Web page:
The Naugatuck Valley Council of Governments published a 7-page memo July 25 updating the status of the long-planned Route 34/Main Street widening project through Derby.
The project previously had a start date of early 2018, but the start date was pushed back because of changes to the road’s design plan requested by Derby City Hall.
Right now there is no solid start date for the road work, according to Mark Nielsen, NVCOG’s director of planning and assistant director.
“The best guess is that, if everything goes well, and CTDOT approves the design revision as currently being considered, construction may begin sometime in mid/late 2019. But, again, there are a lot of variables that will affect the schedule and can push construction,” Nielsen said in an email to The Valley Indy.
CTDOT stands for “Connecticut Department of Transportation.” Route 34 is a state road.
In May, Rick Dunne, NVCOG’s executive director, said the shovels-in-the-ground start date could be as late as 2020.
There is a Democratic Party primary for mayor tentatively scheduled for September, and a general municipal election in November. The Route 34 project is surely to be an issue in the race.
Rich Dziekan, the Republican candidate for mayor, said the Democrats in Derby City Hall are all talk and no action, with the Route 34 widening project the latest example.
Derby Mayor Anita Dugatto and her chief of staff, Leslie Creane, said the start date for the Route 34 widening project has never been set in stone, and any suggested changes to the project are to protect and benefit Derby’s economy.
According to past Valley Indy articles, in 2011 the Route 34/Main Street work was supposed to start in 2012 or 2013.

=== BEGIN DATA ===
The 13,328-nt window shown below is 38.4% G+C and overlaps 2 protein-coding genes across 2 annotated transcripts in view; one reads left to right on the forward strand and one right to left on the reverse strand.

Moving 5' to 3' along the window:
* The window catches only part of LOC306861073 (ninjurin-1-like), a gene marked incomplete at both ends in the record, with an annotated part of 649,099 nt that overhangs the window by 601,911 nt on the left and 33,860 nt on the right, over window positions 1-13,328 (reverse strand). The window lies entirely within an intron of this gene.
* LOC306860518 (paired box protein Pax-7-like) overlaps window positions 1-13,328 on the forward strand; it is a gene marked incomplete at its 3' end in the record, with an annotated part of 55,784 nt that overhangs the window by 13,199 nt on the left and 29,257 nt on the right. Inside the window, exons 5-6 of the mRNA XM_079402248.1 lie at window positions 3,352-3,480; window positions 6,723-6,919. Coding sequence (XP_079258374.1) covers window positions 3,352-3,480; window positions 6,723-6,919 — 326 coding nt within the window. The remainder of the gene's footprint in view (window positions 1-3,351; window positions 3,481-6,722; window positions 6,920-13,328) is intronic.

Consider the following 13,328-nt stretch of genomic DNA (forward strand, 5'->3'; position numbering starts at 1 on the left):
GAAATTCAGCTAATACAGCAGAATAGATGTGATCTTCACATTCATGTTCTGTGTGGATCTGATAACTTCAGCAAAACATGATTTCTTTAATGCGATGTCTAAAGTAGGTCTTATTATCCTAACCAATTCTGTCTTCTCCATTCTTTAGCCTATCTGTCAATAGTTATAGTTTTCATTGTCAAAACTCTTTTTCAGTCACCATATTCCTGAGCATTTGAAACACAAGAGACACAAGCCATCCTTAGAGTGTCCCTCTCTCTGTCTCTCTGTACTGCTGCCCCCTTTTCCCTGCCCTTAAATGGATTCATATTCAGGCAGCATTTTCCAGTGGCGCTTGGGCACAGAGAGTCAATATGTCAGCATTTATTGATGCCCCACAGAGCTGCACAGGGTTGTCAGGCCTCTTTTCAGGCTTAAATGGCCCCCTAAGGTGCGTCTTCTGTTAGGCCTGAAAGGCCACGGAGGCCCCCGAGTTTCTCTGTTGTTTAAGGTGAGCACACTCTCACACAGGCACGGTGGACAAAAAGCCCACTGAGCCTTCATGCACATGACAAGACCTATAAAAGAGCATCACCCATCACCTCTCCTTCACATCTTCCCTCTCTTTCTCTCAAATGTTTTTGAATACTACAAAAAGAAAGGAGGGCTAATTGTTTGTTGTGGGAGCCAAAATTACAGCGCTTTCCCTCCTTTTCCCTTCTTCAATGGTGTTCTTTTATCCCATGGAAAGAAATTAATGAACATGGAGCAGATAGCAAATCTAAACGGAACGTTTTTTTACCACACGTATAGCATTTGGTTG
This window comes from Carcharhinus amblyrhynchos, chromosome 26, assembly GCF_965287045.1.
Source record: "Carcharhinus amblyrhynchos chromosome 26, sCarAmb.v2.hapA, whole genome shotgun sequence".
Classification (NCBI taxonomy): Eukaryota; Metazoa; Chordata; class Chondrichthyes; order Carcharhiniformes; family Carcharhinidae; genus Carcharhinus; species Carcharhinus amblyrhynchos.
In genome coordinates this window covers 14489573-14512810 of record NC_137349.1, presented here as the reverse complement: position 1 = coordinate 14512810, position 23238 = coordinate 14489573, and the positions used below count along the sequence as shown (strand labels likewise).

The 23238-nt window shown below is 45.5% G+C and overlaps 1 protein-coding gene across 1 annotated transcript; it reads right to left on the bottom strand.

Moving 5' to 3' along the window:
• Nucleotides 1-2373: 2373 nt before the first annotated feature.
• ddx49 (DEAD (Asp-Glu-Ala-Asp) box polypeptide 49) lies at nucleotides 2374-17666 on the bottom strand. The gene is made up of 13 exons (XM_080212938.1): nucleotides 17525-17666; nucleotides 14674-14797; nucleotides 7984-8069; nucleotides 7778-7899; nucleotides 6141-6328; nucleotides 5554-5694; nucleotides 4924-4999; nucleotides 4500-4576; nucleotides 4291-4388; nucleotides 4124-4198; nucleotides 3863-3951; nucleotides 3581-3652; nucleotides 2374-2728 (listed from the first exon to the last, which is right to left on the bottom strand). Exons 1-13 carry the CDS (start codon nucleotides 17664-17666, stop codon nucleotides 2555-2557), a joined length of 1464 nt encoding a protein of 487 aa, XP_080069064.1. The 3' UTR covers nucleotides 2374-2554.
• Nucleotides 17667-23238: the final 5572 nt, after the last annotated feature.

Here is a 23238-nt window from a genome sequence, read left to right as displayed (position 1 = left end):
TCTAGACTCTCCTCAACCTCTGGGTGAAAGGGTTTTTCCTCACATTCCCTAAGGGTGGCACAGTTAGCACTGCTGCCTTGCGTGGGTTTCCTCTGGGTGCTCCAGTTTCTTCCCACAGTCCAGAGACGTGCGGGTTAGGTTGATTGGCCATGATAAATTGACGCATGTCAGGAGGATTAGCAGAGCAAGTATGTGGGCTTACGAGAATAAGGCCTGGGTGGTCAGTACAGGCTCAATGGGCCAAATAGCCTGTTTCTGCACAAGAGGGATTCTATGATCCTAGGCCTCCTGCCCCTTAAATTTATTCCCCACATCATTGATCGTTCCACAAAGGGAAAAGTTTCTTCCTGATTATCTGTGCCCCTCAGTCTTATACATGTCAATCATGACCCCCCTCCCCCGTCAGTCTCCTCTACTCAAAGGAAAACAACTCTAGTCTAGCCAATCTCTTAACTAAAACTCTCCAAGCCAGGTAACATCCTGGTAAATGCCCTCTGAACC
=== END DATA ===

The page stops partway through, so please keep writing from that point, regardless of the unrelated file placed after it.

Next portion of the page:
On Friday, the city’s website listed a start date of 2017, while the NVCOG’s website listed 2018.
Mayor Anita Dugatto asked for technical changes to the road project’s design in late 2016, after a series of public meetings about the Derby Redevelopment Zone ( the land next to Route 34 along the Housatonic River between the Derby-Shelton Bridge and the former Lifetouch property, which was recently sold).
The mayor, under the advice of a consultant, was worried the Route 34 widening project would be simply a highway through downtown.
The changes to the road’s design were in Derby’s best interest, and were supported by the majority of the public who attended a series of public forums, Dugatto and Creane said.
The changes requested by the city range from adjusting the width of turning lanes to the location of a bicycle path to the train station.
Read the memo from NVCOG for specific details on each request, or watch video of a meeting discussing the issue from May.
Story continues after the document and video.
Which Project Is This?
Derby has three monumental projects happening downtown at the same time — the Route 34 expansion (that is, adding lanes to improve traffic flow from the Shelton bridge to Home Depot), the replacement of millions of dollars worth of sewer infrastructure, and a new plan/zoning regulations for the Derby redevelopment zone next to Route 34/Main Street.
It is, essentially, the biggest undertaking in the history of Derby, Dugatto said.
That’s why getting fixated on the precise start date doesn’t make sense when so many parts are falling into place.
Instead, the focus should be on getting a road that fits Derby and won’t impede on economic development in the redevelopment zone next door. Everything must tie together, Dugatto said.
“We have all these projects happening, and we are going to do it once, and we are going to do it right,” Dugatto said.
But Dziekan said the Route 34 project has been in the design phase for years. There were reviews, public forums and previous tweaks.